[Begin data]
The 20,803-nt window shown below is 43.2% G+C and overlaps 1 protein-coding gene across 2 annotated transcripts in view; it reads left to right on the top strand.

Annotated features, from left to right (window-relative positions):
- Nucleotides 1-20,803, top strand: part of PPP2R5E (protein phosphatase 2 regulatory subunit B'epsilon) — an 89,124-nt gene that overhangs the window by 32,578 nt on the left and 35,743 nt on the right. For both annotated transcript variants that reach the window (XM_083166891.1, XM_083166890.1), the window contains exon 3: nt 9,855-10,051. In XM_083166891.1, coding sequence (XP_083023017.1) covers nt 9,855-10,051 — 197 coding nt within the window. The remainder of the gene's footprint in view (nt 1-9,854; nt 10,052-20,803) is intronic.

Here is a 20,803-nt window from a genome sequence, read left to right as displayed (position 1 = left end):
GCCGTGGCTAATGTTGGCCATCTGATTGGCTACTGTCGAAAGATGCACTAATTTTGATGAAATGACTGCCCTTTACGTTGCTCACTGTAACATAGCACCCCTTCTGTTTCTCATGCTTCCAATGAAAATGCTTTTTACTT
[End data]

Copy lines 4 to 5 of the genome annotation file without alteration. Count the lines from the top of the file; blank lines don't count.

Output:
Here is a 20,803-nt window from a genome sequence, read left to right as displayed (position 1 = left end):
GCCGTGGCTAATGTTGGCCATCTGATTGGCTACTGTCGAAAGATGCACTAATTTTGATGAAATGACTGCCCTTTACGTTGCTCACTGTAACATAGCACCCCTTCTGTTTCTCATGCTTCCAATGAAAATGCTTTTTACTT